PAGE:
Steel results from SalMar.
Expectations were high, as is customary for SalMar. But the operating profit presented on Wednesday morning is 23 per-cent stronger than the estimates from the investment banks that cover the company.
SalMar had an operating profit (EBIT) of EUR 62 million in the first quarter. This is an increase of 48 per-cent compared to the previous quarter. The harvested volume for the quarter ended at 36,900 tonnes, resulting in an operational EBIT per kilogram of EUR 1.7 in the first quarter.
“Towards the end of the first quarter, the price of salmon rose steadily compared with the levels seen in the autumn of 2020 and at the start of this year. Together with a strong operational performance from our employers along the entire value chain, this enabled SalMar to announce yet another good result, with margins up on the previous quarter,” said Gustav Witzøe said in a stock exchange announcement.
The segments Fish Farming Central Norway and Fish Farming Northern Norway continue “the stable positive trend”, and posted an operational EBIT of EUR 38.4 million and EUR 19.4 million, respectively. Fish transferred to sea farms in the autumn of 2019 accounted for 70 per-cent of the volume harvested by Fish Farming Central Norway, and 100 per-cent of the volume harvested by Fish Farming Northern Norway during the period.
In the second quarter, Fish Farming Northern Norway expects costs at harvest to be slightly lower than in the first quarter, while Fish Farming Central Norway expects costs to remain at the same level. Both segments expect to harvest the same volume in the second quarter as in the first.
The Sales and Industry segment “delivers a strong result, driven by good capacity utilisation, a strong operational performance and positive contributions from fixed-price contracts,” wrote SalMar. The segment’s operational EBIT came to EUR 11.7 million in the first quarter.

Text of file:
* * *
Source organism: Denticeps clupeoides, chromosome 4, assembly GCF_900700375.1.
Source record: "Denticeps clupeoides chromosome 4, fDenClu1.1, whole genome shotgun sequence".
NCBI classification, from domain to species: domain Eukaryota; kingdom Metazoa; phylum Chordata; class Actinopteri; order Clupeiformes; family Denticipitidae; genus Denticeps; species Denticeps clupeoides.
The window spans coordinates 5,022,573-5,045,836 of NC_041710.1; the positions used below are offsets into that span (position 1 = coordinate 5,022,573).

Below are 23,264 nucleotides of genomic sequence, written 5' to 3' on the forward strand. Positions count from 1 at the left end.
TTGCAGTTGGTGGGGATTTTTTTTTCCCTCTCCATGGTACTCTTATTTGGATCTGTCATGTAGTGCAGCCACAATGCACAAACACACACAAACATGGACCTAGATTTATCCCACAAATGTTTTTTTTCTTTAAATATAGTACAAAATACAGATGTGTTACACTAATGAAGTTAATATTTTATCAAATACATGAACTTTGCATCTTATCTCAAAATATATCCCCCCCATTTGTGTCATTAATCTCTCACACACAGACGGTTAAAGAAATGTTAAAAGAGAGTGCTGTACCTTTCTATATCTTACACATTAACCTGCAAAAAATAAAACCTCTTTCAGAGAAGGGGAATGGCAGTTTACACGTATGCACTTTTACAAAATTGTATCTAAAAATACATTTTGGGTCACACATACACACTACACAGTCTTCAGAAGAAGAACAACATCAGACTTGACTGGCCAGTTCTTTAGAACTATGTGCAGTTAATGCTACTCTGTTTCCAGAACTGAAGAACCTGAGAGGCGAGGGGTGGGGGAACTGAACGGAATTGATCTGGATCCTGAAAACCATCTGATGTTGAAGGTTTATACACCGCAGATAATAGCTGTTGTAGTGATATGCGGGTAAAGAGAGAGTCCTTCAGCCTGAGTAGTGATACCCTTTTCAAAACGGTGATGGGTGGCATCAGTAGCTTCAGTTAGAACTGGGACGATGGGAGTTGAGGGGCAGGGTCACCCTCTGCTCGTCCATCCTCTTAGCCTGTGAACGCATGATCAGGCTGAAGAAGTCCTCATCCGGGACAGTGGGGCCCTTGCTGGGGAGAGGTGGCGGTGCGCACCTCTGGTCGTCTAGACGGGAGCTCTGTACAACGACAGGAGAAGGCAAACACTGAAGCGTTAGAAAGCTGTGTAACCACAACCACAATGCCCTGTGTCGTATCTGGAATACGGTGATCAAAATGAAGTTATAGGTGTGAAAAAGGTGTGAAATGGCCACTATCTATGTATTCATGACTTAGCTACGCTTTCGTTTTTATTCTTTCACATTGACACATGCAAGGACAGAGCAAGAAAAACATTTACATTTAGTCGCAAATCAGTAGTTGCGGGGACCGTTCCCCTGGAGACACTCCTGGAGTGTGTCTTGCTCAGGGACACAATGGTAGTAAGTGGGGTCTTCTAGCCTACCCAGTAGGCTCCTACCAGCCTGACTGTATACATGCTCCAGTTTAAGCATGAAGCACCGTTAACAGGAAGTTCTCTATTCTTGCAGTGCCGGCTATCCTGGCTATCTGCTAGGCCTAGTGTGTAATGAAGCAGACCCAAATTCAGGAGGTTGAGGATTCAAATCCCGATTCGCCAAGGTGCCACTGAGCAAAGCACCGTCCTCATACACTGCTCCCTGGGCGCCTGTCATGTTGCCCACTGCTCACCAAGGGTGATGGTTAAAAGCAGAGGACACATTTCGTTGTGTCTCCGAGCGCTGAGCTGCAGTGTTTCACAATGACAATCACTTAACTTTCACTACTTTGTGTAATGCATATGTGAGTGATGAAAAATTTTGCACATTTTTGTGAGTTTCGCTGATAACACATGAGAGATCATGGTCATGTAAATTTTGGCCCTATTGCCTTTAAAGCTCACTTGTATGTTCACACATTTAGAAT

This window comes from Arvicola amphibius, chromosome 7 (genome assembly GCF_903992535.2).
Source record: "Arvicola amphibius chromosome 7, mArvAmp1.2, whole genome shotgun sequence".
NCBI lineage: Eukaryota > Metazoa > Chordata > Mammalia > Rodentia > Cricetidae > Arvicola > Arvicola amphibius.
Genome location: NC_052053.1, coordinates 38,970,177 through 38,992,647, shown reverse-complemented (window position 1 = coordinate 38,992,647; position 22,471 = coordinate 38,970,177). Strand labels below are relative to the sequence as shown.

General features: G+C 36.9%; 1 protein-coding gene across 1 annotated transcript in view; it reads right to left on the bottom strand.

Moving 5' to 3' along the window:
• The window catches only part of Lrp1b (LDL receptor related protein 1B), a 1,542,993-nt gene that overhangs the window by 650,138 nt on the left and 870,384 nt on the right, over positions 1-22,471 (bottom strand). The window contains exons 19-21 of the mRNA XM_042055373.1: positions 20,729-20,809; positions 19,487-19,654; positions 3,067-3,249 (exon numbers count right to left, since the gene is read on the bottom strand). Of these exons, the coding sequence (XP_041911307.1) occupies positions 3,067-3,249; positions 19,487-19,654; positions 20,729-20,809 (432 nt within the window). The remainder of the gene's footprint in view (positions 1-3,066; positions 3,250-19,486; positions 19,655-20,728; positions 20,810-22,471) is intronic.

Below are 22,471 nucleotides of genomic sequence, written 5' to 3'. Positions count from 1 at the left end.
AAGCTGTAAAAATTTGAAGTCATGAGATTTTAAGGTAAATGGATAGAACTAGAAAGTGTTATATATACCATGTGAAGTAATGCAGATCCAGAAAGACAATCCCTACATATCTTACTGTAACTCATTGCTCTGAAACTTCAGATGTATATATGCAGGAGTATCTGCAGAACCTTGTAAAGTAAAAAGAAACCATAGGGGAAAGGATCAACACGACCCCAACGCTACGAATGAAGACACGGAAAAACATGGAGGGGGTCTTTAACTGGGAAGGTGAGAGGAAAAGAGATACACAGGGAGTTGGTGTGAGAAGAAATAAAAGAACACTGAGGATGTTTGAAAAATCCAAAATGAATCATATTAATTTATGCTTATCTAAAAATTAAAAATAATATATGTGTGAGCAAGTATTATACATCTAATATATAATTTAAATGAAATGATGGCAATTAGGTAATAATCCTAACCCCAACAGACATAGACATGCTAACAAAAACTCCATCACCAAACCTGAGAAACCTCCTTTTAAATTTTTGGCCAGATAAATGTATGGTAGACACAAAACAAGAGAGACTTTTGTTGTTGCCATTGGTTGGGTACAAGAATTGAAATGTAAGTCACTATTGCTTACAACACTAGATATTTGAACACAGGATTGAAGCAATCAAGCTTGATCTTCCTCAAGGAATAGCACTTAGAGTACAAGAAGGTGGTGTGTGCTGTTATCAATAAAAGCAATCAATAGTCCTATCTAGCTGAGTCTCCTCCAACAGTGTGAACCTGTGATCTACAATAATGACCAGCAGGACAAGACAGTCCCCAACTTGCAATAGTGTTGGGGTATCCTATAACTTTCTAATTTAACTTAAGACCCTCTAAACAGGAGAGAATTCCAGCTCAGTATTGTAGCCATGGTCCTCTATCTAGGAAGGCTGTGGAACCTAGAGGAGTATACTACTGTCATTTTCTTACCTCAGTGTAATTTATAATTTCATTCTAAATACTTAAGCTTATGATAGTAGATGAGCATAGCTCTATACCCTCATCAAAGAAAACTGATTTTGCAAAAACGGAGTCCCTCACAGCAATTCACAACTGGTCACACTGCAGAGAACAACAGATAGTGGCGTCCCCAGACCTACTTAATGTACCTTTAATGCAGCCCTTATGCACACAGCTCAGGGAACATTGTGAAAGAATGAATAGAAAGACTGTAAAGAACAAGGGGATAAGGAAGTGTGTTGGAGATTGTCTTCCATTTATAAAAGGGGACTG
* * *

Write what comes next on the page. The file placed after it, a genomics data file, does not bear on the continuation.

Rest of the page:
Icelandic Salmon delivers a positive operating profit of EUR 0.4 million, driven by improved operational and biological performance and higher salmon prices compared to the previous quarters.
SalMar maintains the expectation of a harvest volume for 2021 of 163,000 tonnes and 14,000 tonnes for Iceland.
So far this year, SalMar has secured a total of EUR 746 million in green financing in the form of EUR 400 million in sustainability linked drawing facilities and a successful placement of an unsecured senior green bond of EUR 350 million.
“The new credit facilities strengthen our financial capacity and flexibility, and give us the chance to exploit strategic opportunities for further sustainable growth,” said CFO & COO Trine Sæther Romuld.
After a year of pandemic and a market characterised by global uncertainty, mass vaccination in large parts of the world has contributed to brighter prospects in the salmon industry. Salmon prices are now back to the level before the pandemic broke out.
“We have always had unwavering confidence in the salmon farming industry and continue to invest in new smolt facilities and processing plants, as well as costal and offshore farming. SalMar is well placed to continue growing sustainably, not for growth’s sake alone, but because salmon is a sustainable marine protein which is needed by Norway and the rest of the world. SalMar has been producing farmed salmon for 30 years, and intends to carry on doing so indefinitely. Food will never go out of fashion,” said SalMar’s CEO Gustav Witzøe.